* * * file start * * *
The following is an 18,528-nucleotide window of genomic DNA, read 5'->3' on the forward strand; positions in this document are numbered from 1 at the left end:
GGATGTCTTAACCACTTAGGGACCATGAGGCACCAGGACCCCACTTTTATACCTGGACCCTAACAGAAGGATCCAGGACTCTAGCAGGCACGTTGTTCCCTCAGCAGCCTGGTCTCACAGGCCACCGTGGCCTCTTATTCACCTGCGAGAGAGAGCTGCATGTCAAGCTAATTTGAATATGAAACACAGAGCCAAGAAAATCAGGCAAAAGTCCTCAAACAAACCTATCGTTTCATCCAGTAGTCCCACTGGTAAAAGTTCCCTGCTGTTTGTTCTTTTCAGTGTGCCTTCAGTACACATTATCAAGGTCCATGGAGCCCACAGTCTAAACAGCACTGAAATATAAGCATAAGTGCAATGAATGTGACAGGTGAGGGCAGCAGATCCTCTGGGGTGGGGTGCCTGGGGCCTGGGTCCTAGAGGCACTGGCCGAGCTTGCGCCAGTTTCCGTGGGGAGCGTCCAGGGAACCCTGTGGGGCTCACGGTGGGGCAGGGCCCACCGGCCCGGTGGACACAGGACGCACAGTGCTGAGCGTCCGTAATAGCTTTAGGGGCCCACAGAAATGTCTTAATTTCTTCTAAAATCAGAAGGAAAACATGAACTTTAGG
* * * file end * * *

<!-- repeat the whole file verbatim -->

The following is an 18,528-nucleotide window of genomic DNA, read 5'->3' on the forward strand; positions in this document are numbered from 1 at the left end:
GGATGTCTTAACCACTTAGGGACCATGAGGCACCAGGACCCCACTTTTATACCTGGACCCTAACAGAAGGATCCAGGACTCTAGCAGGCACGTTGTTCCCTCAGCAGCCTGGTCTCACAGGCCACCGTGGCCTCTTATTCACCTGCGAGAGAGAGCTGCATGTCAAGCTAATTTGAATATGAAACACAGAGCCAAGAAAATCAGGCAAAAGTCCTCAAACAAACCTATCGTTTCATCCAGTAGTCCCACTGGTAAAAGTTCCCTGCTGTTTGTTCTTTTCAGTGTGCCTTCAGTACACATTATCAAGGTCCATGGAGCCCACAGTCTAAACAGCACTGAAATATAAGCATAAGTGCAATGAATGTGACAGGTGAGGGCAGCAGATCCTCTGGGGTGGGGTGCCTGGGGCCTGGGTCCTAGAGGCACTGGCCGAGCTTGCGCCAGTTTCCGTGGGGAGCGTCCAGGGAACCCTGTGGGGCTCACGGTGGGGCAGGGCCCACCGGCCCGGTGGACACAGGACGCACAGTGCTGAGCGTCCGTAATAGCTTTAGGGGCCCACAGAAATGTCTTAATTTCTTCTAAAATCAGAAGGAAAACATGAACTTTAGG